The central room here is “the cellar”. Do not imagine the smell of a dusty basement. But rather a clean room, light walls flanked by high black fridges. On the shelves, dozens of meticulously labeled brown glass bottles: the treasure of the Osmotheque. A unique place in the world, entirely dedicated to the preservation of perfumes. “It is the living repository of a national, European and even humanity heritage, enthuses Isabelle Chazot, president of the scientific committee of this association located within the school of perfumery Isipca, in Versailles. These perfumes are works that constitute the history of an olfactory art. »
→ ANALYSIS. An encyclopedia to revive the smells of yesterday
A story that dates back to Antiquity, as evidenced by the Royal Perfume, created for the King of Parthia in the 1st century. The perfumers of the Osmotheque have reconstituted this fragrance from a list of 27 ingredients found in a writing by Pliny the Elder. “It’s an extremely powerful and quite surprising scent for a 21st century nose, with lots of spices, cinnamon, balms, styrax, opopanax. And then at that time, we preserved the perfume thanks to three excipients: oil, honey and wine. » But this historic scent remains an exception in the collection: the recipes being multiple, it is an interpretation. However, the Osmothèque strives to faithfully reproduce exact formulas.
850 missing perfumes
Thus 5,000 fragrances are kept at 12°C, in opaque bottles, lined with a layer of argon to limit oxidation. Among them, 850 perfumes that have disappeared, such as Eau de la Reine de Hungary, based on rosemary, which appeared around 1370 and whose recipe was not formalized until the beginning of the 17th century. “One of the first alcohol-based perfumes,to which all sorts of medicinal virtues were attributed, says Isabelle Chazot.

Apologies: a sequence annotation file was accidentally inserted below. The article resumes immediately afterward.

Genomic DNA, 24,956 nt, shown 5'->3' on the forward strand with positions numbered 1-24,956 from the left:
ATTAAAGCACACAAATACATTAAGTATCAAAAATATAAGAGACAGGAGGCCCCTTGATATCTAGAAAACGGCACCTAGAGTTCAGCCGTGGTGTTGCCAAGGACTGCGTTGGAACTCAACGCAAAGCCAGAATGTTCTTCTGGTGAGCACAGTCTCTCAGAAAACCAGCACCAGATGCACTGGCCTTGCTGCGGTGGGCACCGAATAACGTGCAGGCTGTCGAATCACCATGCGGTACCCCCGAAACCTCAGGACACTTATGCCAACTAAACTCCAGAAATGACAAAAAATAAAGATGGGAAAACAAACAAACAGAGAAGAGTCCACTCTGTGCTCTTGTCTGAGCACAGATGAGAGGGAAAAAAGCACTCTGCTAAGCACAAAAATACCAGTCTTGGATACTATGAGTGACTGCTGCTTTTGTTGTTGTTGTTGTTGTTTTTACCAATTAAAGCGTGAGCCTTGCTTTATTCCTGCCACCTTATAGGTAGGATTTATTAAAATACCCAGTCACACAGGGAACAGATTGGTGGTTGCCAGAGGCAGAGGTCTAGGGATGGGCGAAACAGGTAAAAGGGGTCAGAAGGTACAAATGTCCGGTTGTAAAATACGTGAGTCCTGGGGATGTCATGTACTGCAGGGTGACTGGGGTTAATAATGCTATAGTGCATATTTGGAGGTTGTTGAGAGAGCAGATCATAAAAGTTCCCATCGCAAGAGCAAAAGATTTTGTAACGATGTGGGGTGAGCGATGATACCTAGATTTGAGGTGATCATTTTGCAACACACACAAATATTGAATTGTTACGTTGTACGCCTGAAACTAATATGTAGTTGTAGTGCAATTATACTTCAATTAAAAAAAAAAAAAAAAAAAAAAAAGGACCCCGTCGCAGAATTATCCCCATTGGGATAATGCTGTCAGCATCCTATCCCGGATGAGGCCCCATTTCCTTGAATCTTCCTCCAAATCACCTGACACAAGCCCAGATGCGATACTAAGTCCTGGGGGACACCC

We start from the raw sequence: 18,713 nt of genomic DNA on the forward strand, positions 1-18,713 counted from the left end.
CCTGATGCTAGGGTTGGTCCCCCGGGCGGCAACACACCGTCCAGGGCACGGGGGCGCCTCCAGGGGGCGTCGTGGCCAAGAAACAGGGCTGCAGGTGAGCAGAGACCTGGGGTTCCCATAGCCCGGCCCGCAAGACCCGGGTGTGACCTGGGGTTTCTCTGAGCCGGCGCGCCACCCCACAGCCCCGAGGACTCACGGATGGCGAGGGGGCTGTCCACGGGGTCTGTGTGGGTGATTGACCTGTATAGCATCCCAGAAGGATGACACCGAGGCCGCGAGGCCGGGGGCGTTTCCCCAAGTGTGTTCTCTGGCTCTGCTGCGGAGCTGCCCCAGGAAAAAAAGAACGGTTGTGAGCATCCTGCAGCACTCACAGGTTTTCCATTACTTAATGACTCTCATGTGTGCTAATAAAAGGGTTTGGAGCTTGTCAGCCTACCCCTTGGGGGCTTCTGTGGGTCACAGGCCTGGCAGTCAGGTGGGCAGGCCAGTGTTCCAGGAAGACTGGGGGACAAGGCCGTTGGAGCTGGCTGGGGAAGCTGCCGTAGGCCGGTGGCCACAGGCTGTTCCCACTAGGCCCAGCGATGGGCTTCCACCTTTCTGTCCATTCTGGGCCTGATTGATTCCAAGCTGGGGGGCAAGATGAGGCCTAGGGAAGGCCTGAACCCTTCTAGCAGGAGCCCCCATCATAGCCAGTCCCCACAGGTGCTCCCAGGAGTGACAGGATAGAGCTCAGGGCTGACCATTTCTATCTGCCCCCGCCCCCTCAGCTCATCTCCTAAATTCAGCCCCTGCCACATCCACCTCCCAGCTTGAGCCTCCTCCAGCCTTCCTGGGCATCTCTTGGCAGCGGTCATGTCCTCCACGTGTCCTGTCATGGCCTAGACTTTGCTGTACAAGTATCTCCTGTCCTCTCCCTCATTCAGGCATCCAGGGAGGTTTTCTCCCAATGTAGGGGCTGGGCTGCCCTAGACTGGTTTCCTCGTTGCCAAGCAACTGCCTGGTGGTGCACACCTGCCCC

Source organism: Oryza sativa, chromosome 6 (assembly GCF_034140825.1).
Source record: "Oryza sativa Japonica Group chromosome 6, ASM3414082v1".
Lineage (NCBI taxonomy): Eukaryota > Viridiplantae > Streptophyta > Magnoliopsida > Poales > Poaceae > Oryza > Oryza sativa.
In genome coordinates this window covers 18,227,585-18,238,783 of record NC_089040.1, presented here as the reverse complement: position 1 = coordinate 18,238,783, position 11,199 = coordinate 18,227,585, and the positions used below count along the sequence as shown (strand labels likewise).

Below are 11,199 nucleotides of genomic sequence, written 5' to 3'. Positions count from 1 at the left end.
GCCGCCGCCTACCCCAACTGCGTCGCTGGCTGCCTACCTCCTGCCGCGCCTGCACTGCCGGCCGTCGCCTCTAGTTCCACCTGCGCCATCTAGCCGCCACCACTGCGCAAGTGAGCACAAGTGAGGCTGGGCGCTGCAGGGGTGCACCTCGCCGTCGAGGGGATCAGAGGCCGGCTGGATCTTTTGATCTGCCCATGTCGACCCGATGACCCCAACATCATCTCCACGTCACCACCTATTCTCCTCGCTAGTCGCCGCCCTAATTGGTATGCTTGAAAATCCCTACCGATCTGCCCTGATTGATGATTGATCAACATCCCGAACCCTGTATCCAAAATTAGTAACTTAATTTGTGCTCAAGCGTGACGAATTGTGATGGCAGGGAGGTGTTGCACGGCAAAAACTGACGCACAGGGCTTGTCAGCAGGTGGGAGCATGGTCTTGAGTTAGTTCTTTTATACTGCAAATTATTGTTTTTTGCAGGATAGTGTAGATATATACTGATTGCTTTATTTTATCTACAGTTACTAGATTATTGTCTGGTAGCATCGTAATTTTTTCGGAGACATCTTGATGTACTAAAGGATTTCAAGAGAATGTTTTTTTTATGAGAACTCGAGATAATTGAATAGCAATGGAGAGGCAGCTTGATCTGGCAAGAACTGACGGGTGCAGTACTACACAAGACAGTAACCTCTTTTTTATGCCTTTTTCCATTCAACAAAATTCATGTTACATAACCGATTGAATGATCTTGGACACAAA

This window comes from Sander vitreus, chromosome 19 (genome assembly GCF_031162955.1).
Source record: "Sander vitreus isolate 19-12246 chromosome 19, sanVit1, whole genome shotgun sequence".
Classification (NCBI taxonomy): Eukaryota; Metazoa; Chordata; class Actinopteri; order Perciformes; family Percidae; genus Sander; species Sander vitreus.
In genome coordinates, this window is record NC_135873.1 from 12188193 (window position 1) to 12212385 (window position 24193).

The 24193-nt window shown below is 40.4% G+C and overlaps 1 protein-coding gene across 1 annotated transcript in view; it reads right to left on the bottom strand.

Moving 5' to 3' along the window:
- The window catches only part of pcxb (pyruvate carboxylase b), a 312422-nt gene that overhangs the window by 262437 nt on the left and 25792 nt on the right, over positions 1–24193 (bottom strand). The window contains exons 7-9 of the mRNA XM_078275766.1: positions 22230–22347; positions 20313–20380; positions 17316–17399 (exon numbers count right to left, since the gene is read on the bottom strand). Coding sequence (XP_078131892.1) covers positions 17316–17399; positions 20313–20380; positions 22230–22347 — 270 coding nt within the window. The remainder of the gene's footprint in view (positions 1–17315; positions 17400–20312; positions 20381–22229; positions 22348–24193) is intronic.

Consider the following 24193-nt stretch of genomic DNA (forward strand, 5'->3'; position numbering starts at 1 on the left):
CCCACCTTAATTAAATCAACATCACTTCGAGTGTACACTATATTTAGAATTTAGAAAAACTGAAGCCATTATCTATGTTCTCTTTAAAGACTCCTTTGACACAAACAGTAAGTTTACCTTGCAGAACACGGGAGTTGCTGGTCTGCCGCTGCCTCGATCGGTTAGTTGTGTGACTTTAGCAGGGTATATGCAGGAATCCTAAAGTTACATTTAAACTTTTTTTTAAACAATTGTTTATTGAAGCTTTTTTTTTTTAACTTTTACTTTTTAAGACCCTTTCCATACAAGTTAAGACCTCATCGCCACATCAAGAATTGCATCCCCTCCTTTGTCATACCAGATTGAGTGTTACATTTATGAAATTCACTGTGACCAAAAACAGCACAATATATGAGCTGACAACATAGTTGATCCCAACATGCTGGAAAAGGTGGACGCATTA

Another olfactory nugget: Napoleon’s eau de Cologne. “Shortly after the perfumer Jean Kerléo founded the Osmothèque in 1990, André Damien, then mayor of Versailles, came to entrust him with a handwritten document: a formula for eau de Cologne, written… by the hand of the last valet from Napoleon to Saint Helena! », says the administrator. A fragrance with scents of citrus fruits and aromatic plants, which testifies to the new taste for lighter and floral scents from the end of the 18th century.
The arrival of synthetic molecules
“But the great revolution was the arrival of synthetic molecules at the end of the 19th century, which allowed the birth of modern perfumery, continues Isabelle Chazot. Coumarin, for example, is a molecule isolated from the tonka bean, with notes of almond and freshly cut hay. It participates in the famous “fern” accord and will be at the origin of a new family of perfumes. »
→ MAINTENANCE. “Smell is the language of love and hate”
Today, the institution wishes to develop its research mission, “essential for developing the culture of perfume”. And continue to transmit to the general public (1), because “The Osmotheque is above all a repository of emotions”.